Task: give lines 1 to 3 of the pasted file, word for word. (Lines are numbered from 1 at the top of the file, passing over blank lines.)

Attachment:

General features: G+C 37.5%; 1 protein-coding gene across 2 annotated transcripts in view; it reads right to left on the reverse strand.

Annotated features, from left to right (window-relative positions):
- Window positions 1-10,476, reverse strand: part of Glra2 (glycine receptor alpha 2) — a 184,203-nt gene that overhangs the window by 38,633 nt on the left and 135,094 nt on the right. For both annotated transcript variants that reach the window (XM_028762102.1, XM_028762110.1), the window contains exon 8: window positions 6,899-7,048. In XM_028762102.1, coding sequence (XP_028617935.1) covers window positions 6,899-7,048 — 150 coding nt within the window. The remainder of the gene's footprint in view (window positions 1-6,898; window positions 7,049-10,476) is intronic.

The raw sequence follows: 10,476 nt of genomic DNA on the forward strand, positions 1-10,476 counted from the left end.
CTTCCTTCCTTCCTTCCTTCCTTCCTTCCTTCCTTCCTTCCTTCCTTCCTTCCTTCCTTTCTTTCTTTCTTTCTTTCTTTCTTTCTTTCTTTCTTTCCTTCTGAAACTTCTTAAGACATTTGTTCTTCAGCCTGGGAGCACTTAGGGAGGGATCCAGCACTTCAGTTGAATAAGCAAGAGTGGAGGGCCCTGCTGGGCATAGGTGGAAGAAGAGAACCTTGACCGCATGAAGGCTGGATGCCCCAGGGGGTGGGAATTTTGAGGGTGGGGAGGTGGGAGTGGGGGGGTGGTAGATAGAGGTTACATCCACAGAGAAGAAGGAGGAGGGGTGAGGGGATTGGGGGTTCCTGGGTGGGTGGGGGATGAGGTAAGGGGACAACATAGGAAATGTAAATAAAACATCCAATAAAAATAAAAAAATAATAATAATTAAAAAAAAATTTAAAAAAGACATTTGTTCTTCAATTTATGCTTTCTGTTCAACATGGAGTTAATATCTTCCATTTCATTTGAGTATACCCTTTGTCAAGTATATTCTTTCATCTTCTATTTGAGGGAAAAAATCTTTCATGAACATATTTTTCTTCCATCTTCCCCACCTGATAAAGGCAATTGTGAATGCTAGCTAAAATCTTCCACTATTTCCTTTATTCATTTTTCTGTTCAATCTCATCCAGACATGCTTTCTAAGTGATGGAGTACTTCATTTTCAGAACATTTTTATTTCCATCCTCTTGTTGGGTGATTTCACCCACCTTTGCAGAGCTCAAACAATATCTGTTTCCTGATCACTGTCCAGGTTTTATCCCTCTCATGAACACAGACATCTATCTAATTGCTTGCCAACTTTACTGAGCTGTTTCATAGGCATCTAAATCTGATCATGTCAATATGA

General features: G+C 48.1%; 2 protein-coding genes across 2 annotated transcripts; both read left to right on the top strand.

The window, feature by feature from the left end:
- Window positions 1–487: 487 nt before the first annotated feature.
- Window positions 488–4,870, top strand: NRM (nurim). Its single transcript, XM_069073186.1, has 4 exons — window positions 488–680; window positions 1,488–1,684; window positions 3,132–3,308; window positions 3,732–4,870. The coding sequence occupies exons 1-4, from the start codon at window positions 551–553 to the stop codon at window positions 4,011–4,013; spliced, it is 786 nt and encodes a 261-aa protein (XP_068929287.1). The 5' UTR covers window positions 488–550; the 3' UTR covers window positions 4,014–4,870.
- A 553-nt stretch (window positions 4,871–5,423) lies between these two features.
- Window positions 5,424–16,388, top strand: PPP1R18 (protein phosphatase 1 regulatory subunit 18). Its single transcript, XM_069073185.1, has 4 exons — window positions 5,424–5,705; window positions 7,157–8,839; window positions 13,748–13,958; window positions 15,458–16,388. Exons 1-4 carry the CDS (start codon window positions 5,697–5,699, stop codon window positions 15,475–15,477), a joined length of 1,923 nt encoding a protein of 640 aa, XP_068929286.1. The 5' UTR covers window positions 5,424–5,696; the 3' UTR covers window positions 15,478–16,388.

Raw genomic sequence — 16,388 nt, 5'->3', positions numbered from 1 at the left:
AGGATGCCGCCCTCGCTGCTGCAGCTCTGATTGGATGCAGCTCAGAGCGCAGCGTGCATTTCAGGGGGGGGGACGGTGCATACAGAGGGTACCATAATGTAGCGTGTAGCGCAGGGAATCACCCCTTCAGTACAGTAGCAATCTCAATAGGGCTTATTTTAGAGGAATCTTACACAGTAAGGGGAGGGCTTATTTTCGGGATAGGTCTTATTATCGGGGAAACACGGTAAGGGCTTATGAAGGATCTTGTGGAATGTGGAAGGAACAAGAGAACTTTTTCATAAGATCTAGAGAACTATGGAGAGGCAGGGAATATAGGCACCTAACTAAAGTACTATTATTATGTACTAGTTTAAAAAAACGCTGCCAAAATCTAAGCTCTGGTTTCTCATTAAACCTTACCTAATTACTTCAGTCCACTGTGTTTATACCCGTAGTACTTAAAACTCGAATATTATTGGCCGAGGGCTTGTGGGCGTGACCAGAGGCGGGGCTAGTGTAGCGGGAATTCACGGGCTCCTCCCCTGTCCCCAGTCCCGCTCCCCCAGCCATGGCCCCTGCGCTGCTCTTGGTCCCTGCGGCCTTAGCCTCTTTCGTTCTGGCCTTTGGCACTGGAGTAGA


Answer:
General features: G+C 37.5%; 1 protein-coding gene across 2 annotated transcripts in view; it reads right to left on the reverse strand.

Annotated features, from left to right (window-relative positions):
- Window positions 1-10,476, reverse strand: part of Glra2 (glycine receptor alpha 2) — a 184,203-nt gene that overhangs the window by 38,633 nt on the left and 135,094 nt on the right. For both annotated transcript variants that reach the window (XM_028762102.1, XM_028762110.1), the window contains exon 8: window positions 6,899-7,048. In XM_028762102.1, coding sequence (XP_028617935.1) covers window positions 6,899-7,048 — 150 coding nt within the window. The remainder of the gene's footprint in view (window positions 1-6,898; window positions 7,049-10,476) is intronic.